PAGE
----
OPEC cuts oil demand growth forecast on economy

Energy Reuters

LONDON (Reuters) - OPEC cut its forecast for global oil demand growth this year as a worsening economic outlook curbs consumption in developed economies.

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The Organization of the Petroleum Exporting Countries, in a monthly report on Tuesday, also said the group's own production has surged to more than 30 million barrels per day, an increase that comes just as the economic outlook is weakening.

"Dark clouds over the economy are already impacting the market's direction," OPEC said in the report. "The potential for a consequent deterioration in market stability requires higher vigilance and close monitoring of developments over the coming months."

World oil demand will increase by 1.21 million barrels per day (bpd) in 2011, OPEC said in the report, 150,000 bpd less than expected last month. Growth next year was lowered only marginally, by 20,000 bpd to 1.30 million bpd.

Brent crude slumped to the lowest in six months on Tuesday, dipping below the $100-mark briefly after a U.S. credit downgrade intensified concern about a global slowdown in demand for energy.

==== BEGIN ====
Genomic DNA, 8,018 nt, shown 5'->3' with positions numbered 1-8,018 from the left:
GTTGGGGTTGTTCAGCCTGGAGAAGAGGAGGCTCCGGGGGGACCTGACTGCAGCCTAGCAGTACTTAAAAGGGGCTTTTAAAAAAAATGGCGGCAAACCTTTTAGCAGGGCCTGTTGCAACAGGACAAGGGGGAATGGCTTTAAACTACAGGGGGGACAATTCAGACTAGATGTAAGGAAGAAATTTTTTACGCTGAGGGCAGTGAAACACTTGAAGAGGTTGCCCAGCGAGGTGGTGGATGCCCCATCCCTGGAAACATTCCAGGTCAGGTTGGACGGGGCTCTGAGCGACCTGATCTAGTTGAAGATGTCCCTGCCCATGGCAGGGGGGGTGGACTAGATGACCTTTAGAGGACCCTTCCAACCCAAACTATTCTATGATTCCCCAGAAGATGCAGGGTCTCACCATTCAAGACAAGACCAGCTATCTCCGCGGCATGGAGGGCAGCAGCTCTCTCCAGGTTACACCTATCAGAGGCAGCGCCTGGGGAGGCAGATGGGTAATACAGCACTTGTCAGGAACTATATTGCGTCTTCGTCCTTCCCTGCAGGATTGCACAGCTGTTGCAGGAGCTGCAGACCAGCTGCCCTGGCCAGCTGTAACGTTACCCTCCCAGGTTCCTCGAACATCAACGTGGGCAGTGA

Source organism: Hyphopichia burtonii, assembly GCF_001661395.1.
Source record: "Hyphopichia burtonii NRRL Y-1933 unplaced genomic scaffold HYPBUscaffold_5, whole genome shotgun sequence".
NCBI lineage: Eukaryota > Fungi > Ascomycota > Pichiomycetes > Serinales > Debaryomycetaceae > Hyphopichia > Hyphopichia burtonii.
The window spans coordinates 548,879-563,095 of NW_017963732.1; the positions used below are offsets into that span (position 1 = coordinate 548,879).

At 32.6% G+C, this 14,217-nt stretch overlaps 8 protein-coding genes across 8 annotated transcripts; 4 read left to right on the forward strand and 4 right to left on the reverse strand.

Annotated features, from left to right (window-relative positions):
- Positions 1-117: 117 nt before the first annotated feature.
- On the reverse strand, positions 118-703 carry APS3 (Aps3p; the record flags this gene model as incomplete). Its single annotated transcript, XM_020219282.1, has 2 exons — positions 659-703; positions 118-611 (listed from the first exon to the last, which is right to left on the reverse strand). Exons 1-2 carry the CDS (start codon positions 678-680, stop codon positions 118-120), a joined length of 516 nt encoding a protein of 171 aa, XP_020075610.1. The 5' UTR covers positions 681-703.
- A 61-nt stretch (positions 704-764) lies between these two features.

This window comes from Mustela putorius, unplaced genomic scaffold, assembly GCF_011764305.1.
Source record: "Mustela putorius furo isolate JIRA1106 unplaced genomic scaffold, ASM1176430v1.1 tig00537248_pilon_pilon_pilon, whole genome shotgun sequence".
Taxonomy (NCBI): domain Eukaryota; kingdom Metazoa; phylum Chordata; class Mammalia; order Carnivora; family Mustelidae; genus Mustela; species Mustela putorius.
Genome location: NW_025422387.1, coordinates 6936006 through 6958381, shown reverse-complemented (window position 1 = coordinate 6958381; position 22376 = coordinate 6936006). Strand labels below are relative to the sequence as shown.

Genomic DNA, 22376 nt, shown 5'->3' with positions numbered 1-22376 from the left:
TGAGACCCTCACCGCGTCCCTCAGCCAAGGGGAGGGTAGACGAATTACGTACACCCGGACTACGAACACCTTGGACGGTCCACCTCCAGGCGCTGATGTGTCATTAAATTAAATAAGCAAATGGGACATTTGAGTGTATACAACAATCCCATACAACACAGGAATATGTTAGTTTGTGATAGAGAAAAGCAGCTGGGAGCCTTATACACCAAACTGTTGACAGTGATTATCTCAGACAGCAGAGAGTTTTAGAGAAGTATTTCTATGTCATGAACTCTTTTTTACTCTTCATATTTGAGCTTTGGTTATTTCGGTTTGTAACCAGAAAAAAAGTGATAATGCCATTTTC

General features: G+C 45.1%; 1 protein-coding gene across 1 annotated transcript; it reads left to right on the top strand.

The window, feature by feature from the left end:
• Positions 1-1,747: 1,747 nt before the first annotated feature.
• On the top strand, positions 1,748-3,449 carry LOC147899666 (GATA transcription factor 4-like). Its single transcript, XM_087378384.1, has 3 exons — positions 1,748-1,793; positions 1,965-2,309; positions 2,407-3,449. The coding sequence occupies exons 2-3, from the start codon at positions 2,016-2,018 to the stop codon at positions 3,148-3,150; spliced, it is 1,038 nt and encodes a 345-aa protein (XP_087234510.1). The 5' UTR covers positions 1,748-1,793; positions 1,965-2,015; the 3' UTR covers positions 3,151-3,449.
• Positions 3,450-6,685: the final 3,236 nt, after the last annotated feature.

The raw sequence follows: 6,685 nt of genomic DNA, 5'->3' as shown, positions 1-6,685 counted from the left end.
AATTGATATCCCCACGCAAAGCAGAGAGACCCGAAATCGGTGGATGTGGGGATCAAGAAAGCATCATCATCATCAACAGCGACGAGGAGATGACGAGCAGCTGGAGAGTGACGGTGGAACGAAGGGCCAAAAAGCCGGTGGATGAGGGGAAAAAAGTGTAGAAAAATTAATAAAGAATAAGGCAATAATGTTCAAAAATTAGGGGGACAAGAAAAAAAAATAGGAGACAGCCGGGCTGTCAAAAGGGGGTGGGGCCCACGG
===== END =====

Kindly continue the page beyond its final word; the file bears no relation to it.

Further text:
"Economic worries along with high oil prices have affected OECD oil demand," OPEC said. A revised report received minutes before its embargoed release time of 1130 GMT removed the words "high oil prices" from the sentence.

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"Oil demand in the OECD is expected to continue its contraction after a temporary rebound last year."

OPEC, which pumps more than a third of the world's oil, is the first of the three most closely watched oil forecasters to update its supply and demand estimates this month.

The 2011 demand growth forecast from OPEC is already lower than that of the U.S. government's Energy Information Administration, which predicts a rise of 1.43 million bpd. The EIA releases its August report later on Tuesday.

OPEC's latest 2011 demand growth forecast is similar to that of the International Energy Agency, adviser to the United States and 27 other industrialized countries, which issues its next report on Wednesday.

(Reporting by Alex Lawler; Editing by Anthony Barker)

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